A static IP address is simply an address that doesn't change. Once your device is assigned a static IP address, that number typically stays the same until the device is decommissioned or your network architecture changes. Static IP addresses generally are used by servers or other important equipment.
Static IP addresses are assigned by Internet Service Providers (ISPs). Your ISP may or may not allocate you a static IP address depending on the nature of your service agreement. We describe your options a little later, but for now assume that a static IP address adds to the cost of your ISP contract.
A static IP address may be IPv4 or IPv6; in this case the important quality is static. Some day, every bit of networked gear we have might have a unique static IPv6 address. We're not there yet. For now, we usually use static IPv4 addresses for permanent addresses.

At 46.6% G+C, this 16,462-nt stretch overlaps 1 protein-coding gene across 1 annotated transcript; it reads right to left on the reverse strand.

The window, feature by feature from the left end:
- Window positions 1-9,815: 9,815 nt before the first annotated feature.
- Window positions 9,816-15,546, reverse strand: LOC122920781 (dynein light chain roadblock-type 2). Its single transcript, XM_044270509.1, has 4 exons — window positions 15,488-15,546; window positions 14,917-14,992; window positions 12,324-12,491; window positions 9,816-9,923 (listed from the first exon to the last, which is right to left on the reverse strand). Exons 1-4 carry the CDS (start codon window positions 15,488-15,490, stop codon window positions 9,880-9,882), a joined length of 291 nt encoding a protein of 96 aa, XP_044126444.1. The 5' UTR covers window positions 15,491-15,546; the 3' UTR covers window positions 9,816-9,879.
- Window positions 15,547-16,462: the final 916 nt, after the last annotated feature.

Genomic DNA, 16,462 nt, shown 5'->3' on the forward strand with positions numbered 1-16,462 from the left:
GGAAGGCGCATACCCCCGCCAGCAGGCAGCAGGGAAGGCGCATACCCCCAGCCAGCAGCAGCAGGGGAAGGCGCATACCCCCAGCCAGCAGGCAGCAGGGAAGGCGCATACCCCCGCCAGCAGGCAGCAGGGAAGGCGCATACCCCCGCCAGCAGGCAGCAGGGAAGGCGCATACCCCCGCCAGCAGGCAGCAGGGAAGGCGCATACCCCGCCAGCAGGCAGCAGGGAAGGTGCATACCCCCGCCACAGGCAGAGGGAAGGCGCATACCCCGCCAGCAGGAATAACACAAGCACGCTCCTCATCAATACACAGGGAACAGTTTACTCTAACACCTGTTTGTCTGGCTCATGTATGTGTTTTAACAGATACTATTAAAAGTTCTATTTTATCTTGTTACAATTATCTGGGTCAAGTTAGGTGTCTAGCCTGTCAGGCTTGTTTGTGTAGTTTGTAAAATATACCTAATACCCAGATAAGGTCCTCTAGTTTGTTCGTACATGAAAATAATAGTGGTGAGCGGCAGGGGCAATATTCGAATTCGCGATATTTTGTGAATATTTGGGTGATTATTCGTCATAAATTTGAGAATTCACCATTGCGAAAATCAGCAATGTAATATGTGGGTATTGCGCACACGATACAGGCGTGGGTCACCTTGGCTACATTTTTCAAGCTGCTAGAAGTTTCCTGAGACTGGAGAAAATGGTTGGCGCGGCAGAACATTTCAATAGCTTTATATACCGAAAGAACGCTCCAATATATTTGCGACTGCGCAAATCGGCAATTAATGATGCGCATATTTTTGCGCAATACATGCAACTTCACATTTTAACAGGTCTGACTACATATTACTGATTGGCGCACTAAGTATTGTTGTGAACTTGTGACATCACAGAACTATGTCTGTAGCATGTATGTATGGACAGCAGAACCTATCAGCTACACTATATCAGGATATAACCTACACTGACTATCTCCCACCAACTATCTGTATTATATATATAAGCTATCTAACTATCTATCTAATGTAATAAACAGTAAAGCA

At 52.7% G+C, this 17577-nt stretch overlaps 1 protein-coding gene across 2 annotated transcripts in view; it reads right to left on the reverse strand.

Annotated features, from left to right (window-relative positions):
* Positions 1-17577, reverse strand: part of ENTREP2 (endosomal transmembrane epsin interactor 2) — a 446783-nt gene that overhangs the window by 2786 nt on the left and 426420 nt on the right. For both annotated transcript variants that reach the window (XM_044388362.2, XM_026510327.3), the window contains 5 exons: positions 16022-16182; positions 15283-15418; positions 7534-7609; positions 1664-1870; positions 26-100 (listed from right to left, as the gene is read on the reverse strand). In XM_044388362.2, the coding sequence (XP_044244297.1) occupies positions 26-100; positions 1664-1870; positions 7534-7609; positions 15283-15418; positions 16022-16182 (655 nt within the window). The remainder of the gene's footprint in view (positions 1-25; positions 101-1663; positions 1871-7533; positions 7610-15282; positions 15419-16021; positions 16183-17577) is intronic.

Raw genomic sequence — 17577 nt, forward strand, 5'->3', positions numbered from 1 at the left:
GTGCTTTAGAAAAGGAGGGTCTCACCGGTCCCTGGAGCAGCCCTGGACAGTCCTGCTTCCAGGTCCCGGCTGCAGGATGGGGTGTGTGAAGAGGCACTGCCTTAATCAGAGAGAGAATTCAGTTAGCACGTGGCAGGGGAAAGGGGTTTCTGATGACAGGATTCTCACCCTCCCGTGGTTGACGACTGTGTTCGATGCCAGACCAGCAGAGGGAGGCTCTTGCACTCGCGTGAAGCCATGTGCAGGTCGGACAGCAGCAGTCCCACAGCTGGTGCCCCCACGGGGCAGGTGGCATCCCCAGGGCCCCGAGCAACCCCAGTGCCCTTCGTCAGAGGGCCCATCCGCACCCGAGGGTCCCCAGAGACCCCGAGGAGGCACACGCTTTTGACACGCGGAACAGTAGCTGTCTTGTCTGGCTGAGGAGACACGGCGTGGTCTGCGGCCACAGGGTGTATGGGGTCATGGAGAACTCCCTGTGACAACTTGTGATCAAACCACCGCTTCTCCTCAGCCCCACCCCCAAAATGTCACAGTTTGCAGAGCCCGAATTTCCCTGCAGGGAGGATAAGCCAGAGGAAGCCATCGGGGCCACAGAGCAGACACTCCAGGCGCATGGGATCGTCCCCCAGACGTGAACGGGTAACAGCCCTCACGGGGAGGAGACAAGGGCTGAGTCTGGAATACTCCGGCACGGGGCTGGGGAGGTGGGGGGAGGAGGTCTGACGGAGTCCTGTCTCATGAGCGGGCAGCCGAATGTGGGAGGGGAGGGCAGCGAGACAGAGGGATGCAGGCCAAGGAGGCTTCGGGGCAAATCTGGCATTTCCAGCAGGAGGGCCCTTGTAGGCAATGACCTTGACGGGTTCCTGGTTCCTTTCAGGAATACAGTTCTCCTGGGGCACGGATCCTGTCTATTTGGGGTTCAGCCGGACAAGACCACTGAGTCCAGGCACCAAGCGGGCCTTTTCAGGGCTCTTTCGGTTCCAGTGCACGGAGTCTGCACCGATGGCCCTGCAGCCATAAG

As the name suggests, dynamic IP addresses are subject to change, sometimes at a moment's notice. Dynamic addresses are assigned, as needed, by Dynamic Host Configuration Protocol (DHCP) servers.
We use dynamic addresses because IPv4 doesn't provide enough static IP addresses to go around. So, for example, a hotel probably has a static IP address, but each individual device within its rooms would have a dynamic IP address.
On the internet, your home or office may be assigned a dynamic IP address by your ISP's DHCP server. Within your home or business network, the dynamic IP address for your devices -- whether they are personal computers, smartphones, streaming media devices, tablet, what have you -- are probably assigned by your network router. Dynamic IP is the standard used by and for consumer equipment.